I get by with a little help from my sons

My boys are good helpers. Over the years, they’ve helped me do all sorts of useful things. They’ve helped me pull flowers from the garden so the weeds would have a chance to grow. They’ve helped me shovel snow onto the driveway and sidewalks so everything would look uniformly nice and white, without any ugly gray splotches of bare concrete.

Lately, they’ve begun to help me make breakfast. In this they make themselves especially useful by allowing me to practice my early morning peacekeeping skills when the inevitable fight over who gets to crack the pancake egg breaks out.

I don’t know how I would manage my daily toils without these three most handy boys.

Up until now they have swung into action upon seeing me prepare to undertake some task they know stands beyond my power to complete unaided. “Daddy’s getting out the garden hose? He doesn’t know how to drench himself from head to toe. We’ll show him how to do it.”

This week, Big Man took his helpfulness to higher level. He began helping me with the yard work when I’m not even home. One afternoon, while I was at work, he got a rake and started to be helpful on his own. Daddy spent lots of time raking stuff before the snow; now that the snow is gone, it’s time to rake stuff some more.

Since the lawn did not have much rake-able material on it, it certainly would be good to put some there.

My wife sent me this picture, with the caption, “I’m helping Daddy,” which I don’t doubt is exactly what he told her.

"I'm helping Daddy - whether he likes it or not."

“I’m helping Daddy – whether he likes it or not.”

By the time I got home, he’d gotten Buster involved in the helping.  Together, they’d done a wonderful job of amassing piles of twigs, leaves, and other sundry bits of nature unhealthy to the mower. These piles they raked from under shrubbery and pine trees into the middle of the lawn. Out of the shadows and into the light, I could now fully appreciate this marvelous collection of nature’s discarded bounty. No doubt, I will appreciate them even more at the first lawn mowing of spring.

It was a fantastic surprise to come home to. They were proud of themselves, and in spite of the imminent lawn mower repairs, I am proud of them too. They are becoming responsible young men, in their own roundabout ways.

I didn’t have the heart to tidy the lawn afterward. I’m kind of hoping a big wind will come up and blow all that stuff back under the trees before real spring hits and I have to begin actively maintaining the yard.

Then again, March can be relied upon for one good snow storm. Maybe they’ll throw all that stuff into the driveway when they are shoveling the lawn.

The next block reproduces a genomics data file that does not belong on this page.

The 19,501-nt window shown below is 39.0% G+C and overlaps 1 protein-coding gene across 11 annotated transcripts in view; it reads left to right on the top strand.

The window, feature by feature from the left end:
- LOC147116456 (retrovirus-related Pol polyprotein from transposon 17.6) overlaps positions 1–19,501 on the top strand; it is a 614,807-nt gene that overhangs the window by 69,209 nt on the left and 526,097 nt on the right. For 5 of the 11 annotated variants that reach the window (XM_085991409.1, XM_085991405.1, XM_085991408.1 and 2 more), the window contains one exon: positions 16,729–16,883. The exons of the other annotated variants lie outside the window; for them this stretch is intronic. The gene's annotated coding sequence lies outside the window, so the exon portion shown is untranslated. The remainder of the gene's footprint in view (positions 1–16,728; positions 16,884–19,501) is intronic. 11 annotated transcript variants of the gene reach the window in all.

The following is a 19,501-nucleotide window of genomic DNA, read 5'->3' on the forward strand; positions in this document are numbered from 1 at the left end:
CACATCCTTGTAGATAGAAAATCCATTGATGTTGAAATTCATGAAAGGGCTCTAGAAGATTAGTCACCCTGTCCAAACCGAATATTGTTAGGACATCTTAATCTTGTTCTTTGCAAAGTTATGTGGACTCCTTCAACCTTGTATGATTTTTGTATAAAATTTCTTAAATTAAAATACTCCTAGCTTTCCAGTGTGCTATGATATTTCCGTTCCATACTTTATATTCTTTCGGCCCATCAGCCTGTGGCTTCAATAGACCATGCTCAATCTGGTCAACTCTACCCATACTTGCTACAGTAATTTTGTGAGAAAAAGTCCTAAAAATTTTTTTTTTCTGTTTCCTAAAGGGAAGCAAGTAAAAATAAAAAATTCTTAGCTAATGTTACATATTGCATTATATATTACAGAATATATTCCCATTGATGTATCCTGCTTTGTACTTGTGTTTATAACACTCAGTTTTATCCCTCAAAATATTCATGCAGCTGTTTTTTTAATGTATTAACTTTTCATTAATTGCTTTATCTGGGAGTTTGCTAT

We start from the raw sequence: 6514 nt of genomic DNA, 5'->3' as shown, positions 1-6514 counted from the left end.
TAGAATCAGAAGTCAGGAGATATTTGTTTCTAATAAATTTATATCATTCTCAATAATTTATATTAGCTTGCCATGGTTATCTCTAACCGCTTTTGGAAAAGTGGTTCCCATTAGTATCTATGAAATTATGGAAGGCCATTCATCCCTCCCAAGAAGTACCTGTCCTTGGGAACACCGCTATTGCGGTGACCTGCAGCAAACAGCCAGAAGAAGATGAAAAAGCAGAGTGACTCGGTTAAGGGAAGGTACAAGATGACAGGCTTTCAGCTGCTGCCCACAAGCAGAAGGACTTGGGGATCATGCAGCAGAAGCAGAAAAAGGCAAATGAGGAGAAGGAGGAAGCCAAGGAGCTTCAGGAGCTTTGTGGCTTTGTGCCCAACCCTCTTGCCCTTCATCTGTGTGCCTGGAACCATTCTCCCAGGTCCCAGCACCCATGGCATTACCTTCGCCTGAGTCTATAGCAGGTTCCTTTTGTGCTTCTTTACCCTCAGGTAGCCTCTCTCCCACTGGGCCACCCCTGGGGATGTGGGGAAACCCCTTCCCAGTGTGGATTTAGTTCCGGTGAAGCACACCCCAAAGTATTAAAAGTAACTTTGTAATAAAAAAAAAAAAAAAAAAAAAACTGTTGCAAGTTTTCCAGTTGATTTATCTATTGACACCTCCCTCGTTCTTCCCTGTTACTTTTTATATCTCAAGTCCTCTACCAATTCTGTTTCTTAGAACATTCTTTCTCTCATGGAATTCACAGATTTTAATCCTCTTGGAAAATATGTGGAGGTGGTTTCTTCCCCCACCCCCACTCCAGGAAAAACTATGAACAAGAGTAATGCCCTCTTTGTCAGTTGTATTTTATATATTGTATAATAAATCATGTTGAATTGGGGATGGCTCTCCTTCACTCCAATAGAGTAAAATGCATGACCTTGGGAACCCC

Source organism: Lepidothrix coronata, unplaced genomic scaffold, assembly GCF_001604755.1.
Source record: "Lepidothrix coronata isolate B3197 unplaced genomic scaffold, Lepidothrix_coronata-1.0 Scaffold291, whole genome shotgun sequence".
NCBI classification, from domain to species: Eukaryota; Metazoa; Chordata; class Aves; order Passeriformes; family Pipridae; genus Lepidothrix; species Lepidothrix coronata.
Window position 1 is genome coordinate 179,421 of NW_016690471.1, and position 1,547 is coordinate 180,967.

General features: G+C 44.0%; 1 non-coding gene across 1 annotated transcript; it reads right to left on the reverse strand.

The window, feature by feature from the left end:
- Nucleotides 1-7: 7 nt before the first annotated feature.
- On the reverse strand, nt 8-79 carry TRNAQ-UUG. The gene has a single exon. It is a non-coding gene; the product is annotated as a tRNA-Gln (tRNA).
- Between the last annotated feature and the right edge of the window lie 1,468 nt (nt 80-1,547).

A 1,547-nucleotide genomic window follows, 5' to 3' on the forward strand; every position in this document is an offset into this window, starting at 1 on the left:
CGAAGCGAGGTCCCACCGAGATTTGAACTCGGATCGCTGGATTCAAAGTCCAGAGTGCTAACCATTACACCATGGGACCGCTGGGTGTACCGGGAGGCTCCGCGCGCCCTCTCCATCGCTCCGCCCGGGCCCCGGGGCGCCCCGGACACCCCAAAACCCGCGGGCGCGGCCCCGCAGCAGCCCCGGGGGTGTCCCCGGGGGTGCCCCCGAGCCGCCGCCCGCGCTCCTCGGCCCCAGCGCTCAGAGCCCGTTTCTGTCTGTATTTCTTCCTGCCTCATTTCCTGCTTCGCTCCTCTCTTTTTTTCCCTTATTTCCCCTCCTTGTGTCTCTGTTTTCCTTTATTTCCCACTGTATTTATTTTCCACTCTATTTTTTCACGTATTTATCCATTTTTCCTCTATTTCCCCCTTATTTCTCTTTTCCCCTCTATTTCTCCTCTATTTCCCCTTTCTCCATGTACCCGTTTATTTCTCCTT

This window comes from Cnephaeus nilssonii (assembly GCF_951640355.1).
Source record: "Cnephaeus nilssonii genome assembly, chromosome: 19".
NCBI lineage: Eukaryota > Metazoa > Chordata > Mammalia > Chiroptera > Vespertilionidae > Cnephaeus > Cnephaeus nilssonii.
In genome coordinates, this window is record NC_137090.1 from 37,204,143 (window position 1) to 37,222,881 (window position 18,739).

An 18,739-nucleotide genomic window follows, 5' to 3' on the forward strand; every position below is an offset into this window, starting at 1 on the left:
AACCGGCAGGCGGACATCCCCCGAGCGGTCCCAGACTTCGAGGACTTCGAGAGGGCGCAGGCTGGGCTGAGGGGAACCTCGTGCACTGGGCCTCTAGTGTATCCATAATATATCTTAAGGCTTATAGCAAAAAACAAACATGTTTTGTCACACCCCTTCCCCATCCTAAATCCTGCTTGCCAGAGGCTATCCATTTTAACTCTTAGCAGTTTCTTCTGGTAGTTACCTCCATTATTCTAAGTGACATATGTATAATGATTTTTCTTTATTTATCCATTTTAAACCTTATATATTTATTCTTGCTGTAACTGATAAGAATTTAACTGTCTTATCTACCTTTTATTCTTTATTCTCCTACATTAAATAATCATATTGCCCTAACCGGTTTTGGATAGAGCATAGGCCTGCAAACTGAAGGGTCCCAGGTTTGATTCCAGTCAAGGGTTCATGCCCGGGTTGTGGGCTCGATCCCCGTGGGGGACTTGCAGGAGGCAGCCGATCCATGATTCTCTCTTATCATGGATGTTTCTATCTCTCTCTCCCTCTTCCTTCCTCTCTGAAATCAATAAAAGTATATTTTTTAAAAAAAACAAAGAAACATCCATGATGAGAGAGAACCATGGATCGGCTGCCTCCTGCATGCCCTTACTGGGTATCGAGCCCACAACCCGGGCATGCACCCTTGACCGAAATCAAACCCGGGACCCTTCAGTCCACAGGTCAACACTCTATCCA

Stuck training the new guy

If you’ve ever had to train a new employee, and the guy was taking a long time to catch on to tasks you could do without a moment’s thought, you might have found yourself thinking the same things as I did the other afternoon.

I was attempting to train a new worker how to use the leaf blower to herd dead leaves into one big pile. There is a profound difference between creating wind and using it to affect some purpose. His insensibility to this, and the resulting random rearrangement of leaves, led me to my first great trainer’s cliché. “It would be so much easier to just do this myself,” I thought.

But that would mean sending my trainee away discouraged. I worked with him on the rudiments of directional leaf blowing. It was a hard sell, which inspired my next trainer’s lament. “This guy has the intellectual capacity of a five-year-old,” I said to myself.

I spent 20 minutes walking sideways with him, shrinking the perimeter of ground covered by leaves. It was probably that I was uncomfortably hunched over the entire time, helping him aim the blower nozzle, that led me to my final nugget of trainer’s wisdom. “I’d be better off trying to teach a first-grader to do this,” I muttered.

This is when I discovered that statements made to relieve frustration (and back pain) lose much of their impact when reality robs them of their comforting hyperbole.

The new employee had the intellect of a five-year-old because he was exactly five years old. It wasn’t my idea to hire him for this work. He volunteered. In fact, he volunteered so vehemently that I’m sure he would have run into the house crying if I’d denied him his training.

Little boys are fascinated by power tools. Combine the necessity of plugging it in to an electrical outlet with the magic of creating wind, and the leaf blower is a kid magnet. Unfortunately, the power of the gods comes with a steep learning curve for a kindergartener.